Naturally, other constraints must also be taken into consideration, such as what Anne calls “must haves”: these are innovations that customers expect to find in the vehicles of their choice (based on the brand, range, price, etc.). These must-haves are so important that their absence may deter customers from buying. In contrast, priority will not be given to innovations that are advantageous from a technical standpoint but that provide no added value. They will be dropped from the process.
The principle of profitability is therefore decisive: before starting to develop an innovation, the team analyses its benefits and calculates the famous ROI (Return On Investment). Will the spending allocated to the research, development and production of this innovation generate financial profitability, with real benefits for the customer that can be expressed in the selling price? Will it enable the Group to set itself apart from the competition with an offering that is unique and/or that contributes to the brand image in a positive way? If the ROI is deemed insufficient, priority will be given to another more “profitable” innovation.
The innovation strategy contributes to showcasing the Brands. Differentiation is fundamental, not only with respect to the competition but also between Group brands: “within the Group, innovations may be shared by the brands but used differently.” Moreover, a patented innovation remains secret for 18 months and is protected for a maximum of 20 years. “This enables us to showcase our technologies and set ourselves apart from the competition.” 
Further, PSA Peugeot Citroën is France’s leading patent filer for the seventh consecutive year. As soon as a technical solution is found for turning the idea for an innovation into a reality, the Group seeks to protect it through industrial property rights, including patents, drawings and models or trademarks. In the case of the Magic Wash technology (windscreen washer fluid sprayed by nozzles on the wiper), the Group filed several patents as well as a trademark.

Anne explains that with some technologies, PSA Peugeot Citroën protects its competitive edge through a practice known as carpet bombing: this involves protecting all the innovations developed in relation to a product or service that is going to be important in the future. For example, filing patents for all the technologies linked to connected cars or autonomous cars in order to make sure that the systems developed by the Group cannot be found on our competitors’ cars.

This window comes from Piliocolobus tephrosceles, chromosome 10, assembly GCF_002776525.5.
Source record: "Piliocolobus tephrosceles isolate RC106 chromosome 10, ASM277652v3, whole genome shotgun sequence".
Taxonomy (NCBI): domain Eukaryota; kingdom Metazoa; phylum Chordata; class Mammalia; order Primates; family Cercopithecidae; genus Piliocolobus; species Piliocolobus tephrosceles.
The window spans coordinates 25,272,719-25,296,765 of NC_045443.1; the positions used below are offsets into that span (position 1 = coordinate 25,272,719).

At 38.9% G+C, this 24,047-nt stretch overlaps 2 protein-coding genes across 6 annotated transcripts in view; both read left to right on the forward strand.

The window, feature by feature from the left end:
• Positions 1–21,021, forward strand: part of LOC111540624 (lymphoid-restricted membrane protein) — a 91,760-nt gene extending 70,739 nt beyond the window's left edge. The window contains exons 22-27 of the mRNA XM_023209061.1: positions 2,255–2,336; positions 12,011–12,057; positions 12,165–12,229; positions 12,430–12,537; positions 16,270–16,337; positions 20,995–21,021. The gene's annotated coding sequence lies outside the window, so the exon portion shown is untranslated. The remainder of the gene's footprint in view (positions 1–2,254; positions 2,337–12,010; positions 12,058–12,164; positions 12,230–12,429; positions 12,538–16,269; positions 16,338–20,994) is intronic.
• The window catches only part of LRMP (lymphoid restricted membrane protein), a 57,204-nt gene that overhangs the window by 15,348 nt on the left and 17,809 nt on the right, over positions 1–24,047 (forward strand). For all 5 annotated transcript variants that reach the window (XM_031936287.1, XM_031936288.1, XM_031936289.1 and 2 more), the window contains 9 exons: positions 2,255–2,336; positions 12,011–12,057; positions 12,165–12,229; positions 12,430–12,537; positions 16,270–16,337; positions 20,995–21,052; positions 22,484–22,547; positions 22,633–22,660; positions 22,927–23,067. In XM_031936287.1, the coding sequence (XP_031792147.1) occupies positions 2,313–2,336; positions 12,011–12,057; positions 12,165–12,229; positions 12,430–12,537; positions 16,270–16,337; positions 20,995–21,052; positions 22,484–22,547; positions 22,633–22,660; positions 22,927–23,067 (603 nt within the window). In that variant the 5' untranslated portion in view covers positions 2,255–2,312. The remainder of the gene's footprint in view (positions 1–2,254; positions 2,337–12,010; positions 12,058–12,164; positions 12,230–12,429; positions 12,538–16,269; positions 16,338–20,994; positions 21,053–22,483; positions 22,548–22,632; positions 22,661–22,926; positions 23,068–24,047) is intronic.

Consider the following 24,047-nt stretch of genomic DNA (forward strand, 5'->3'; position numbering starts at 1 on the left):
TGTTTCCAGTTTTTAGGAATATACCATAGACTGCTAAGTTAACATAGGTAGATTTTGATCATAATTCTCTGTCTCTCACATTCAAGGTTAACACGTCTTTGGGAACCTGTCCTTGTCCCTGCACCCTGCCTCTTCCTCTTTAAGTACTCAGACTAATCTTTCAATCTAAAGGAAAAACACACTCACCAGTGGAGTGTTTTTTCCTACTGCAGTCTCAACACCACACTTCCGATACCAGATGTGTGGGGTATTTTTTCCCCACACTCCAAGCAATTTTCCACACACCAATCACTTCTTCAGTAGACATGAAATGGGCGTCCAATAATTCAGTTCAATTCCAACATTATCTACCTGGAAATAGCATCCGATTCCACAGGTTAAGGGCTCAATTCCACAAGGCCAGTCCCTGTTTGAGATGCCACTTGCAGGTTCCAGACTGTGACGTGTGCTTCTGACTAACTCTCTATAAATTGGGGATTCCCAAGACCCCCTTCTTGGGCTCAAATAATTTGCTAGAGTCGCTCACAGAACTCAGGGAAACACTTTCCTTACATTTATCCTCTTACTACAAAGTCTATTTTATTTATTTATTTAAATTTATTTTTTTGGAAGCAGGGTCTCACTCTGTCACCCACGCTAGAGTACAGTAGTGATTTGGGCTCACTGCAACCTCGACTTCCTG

How do you manage innovation in a Group with three brands?

The innovations developed by the PSA Peugeot Citroën Group benefit all three brands. However, with three types of brand DNA as different as those of DS, Citroën and Peugeot, how is it possible to use the same innovations? “Innovations are developed by the Group so it is only natural to make them available to all our brands. However, the way in which they are implemented, interpreted and presented will be different. They are cross-cutting but at the same time they need to reinforce the DNA of each brand.” For example, a series of sensors based on the same technology, could be used on a Peugeot vehicle or DS vehicle but in a different way. The structure used for the seat frame may be the same but the shape of the seat, its support, style, materials and feel will differ according to the segment and brand.
Nevertheless, not all innovations are destined to find their way onto Group vehicles. Along with the selection process, which decides which innovation will be used in which car and in which way, “other innovations are unique and specific to a brand. They are developed in accordance with its DNA and help to set it apart.” Examples of dedicated innovations include the Airbumps on the Citroën C4 Cactus, the 3D-effect rear lights on the DS3, and the head-up display and small steering wheel on the Peugeot 208 and 308.

I would like to thank Anne Laliron for taking us behind the scenes of the innovation process at PSA Peugeot Citroën. Feel free to post comments with your questions!